Flights - La Tomatina

By: David Collins

Imagine the scene, 20,000 people frolicking in the street, drenched in the same red liquid that flows down the streets towards the main plaza.

It may sound like something out of a bad B-movie, but it's very much real - and very popular.

Every year, tens of thousands of tourists and locals alike descend upon a small town in the Valencia region of Spain for the annual Tomatina festival.

As to how and why, well no-one's quite sure about how the festival came about - theories include a local food fight that escalated into a festival, to an accidental lorry spillage that lead to much fun - nevertheless, since the 1940's it has been a tradition in the town of Bunol, and attracts thousands every year.

Bunol itself has a population of 9,000 -sees it's numbers swell in the last Wednesday of August each year, as thousands of people of all ages descend upon the town to pelt each other with overripe tomatoes.

If you're thinking of heading to such an event, it's important to plan ahead and arrange your flights. Bunol itself is about 24 miles from Valencia. Due to a limited amount of room in the town itself, many choose to buy cheap flights to Valencia and travel by bus or train to the town where the festival takes place.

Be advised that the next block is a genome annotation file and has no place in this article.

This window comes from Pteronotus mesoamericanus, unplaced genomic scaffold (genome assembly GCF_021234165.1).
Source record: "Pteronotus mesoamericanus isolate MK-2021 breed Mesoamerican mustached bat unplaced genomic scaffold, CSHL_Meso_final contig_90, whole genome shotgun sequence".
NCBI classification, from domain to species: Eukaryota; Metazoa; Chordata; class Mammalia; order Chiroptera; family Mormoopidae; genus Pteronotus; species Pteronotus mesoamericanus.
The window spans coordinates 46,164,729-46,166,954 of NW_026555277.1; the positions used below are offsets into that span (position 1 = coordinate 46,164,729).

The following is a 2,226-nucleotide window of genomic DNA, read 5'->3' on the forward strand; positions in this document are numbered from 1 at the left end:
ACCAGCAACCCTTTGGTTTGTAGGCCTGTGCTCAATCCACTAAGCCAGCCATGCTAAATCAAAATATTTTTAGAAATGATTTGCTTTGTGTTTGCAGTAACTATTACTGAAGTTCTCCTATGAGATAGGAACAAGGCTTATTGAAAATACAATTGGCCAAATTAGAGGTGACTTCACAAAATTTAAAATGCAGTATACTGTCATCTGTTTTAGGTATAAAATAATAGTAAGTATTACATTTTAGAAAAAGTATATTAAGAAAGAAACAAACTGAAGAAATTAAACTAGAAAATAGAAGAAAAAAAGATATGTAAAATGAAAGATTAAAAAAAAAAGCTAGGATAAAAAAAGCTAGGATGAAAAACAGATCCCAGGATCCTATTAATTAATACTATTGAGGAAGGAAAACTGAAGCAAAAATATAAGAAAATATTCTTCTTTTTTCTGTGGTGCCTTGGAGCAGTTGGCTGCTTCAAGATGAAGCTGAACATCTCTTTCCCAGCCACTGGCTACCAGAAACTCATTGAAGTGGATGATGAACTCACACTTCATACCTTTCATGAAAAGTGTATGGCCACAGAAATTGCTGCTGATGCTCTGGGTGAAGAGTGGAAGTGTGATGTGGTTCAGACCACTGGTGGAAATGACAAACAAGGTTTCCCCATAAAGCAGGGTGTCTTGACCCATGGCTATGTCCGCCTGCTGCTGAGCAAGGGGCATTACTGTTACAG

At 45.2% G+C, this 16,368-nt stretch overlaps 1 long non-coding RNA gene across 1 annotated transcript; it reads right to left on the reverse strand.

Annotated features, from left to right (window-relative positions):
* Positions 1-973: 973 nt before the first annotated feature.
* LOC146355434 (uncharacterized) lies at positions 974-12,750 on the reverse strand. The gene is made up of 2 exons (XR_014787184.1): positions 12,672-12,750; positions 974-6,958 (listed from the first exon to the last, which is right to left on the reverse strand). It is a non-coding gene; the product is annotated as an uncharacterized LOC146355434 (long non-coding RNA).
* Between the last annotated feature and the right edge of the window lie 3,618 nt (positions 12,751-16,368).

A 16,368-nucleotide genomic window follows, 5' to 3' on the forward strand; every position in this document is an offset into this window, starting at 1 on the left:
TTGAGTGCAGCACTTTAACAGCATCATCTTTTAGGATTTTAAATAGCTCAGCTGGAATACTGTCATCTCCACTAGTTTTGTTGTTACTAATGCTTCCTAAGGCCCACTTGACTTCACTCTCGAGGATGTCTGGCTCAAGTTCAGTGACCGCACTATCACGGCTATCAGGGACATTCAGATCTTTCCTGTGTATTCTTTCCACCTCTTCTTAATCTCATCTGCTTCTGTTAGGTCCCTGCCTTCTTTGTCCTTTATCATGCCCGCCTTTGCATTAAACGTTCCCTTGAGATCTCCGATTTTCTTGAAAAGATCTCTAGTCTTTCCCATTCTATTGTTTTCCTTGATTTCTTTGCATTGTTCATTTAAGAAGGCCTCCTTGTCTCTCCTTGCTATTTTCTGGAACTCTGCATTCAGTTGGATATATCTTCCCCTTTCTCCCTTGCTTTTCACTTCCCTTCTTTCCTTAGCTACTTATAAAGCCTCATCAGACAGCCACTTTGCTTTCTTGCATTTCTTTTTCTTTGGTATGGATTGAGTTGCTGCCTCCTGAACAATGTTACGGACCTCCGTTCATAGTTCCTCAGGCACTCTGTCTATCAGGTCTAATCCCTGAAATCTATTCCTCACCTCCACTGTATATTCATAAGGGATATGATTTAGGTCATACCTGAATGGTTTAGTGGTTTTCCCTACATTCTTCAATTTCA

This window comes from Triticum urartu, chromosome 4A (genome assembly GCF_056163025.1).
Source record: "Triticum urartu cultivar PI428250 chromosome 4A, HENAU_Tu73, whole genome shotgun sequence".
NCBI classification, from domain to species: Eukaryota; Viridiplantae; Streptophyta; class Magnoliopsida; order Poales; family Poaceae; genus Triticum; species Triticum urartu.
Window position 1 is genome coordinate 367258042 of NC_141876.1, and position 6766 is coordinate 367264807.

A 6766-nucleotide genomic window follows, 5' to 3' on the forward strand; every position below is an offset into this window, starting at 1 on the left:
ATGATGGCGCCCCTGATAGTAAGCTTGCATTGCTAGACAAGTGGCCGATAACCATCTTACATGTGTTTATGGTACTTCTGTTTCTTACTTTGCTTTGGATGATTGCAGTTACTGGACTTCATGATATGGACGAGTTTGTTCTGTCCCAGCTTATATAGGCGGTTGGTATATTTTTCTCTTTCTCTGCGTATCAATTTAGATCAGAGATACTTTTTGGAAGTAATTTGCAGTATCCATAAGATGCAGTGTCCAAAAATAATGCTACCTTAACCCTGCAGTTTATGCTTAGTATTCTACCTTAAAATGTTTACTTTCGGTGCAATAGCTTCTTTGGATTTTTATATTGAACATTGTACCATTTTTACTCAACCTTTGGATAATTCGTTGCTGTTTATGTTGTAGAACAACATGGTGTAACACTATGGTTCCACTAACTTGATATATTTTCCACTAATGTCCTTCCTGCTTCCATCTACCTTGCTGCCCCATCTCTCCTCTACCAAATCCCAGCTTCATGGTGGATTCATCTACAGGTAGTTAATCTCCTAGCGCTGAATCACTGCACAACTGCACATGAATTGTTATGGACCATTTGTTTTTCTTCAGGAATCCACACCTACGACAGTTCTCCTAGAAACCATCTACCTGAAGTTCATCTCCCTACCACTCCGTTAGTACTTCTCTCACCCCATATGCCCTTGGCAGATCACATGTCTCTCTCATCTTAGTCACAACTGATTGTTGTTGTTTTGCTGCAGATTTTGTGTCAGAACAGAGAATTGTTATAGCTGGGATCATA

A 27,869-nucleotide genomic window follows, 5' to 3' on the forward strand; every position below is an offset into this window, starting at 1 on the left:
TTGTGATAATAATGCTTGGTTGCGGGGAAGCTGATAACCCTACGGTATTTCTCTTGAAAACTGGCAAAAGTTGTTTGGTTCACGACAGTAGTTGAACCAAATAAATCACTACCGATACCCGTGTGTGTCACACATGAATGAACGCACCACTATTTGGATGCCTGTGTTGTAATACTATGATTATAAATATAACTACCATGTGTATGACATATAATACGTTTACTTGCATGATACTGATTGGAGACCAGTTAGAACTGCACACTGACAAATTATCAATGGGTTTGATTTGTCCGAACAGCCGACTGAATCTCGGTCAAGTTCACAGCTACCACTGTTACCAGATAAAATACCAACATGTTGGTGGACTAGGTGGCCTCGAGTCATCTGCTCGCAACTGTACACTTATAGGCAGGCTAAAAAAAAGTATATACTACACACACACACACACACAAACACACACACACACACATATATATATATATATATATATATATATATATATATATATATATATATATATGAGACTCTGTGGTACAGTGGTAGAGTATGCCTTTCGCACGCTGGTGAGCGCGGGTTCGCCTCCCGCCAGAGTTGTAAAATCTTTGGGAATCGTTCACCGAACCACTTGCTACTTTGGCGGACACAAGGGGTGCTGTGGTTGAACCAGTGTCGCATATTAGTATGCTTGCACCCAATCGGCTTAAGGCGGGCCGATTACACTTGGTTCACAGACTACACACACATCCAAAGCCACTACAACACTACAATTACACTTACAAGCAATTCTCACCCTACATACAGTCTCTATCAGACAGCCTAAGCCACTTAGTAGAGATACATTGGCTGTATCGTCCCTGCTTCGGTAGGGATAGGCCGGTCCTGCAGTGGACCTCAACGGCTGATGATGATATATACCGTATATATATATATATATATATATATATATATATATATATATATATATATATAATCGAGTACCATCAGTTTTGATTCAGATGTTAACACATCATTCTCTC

There are a wide variety of tours available, with shuttle buses ferrying thousands of eager participants from Valencia solely for the Tomatina festival. And with a wide range of cheap flights to Spain available to us, getting to the festival can be relatively easy if you know what you're doing.

As for what to take, well it's not exactly an event you're going to want to turn up to wearing your best clobber - you're bound to get drenched in tomato juice, and most likely have the clothes ripped from your body.

The festivities begin at around 9am with the 'Ham Up A Greasy Pole' event, which participants attempt to climb and reach the prize at the top. At 11am, trucks filled to bursting with overripe tomatoes roll through the town streets and the madcap hour of tomato flinging begins.

There are strict rules during the festival - from participants having to squish the fruit slightly before throwing to ceasing your flinging upon hearing the second klaxon - which will be sounded at 12 noon. After which you are likely to be apprehended by the local police should you try and get in a sneaky cheap shot.

However when the festival ends and there's no more tomato throwing, locals will hose down participants after the festival, and the heat of the Spanish sun ensures you dry off quickly - just in time for your journey back.

It's paramount to ensure that your possessions (including money and train tickets) are secure during the festival. Try not to bring anything of value - such as jewellery or mobile phones - to the event. If you're looking to take pictures you can usually buy disposable cameras from the festival itself.

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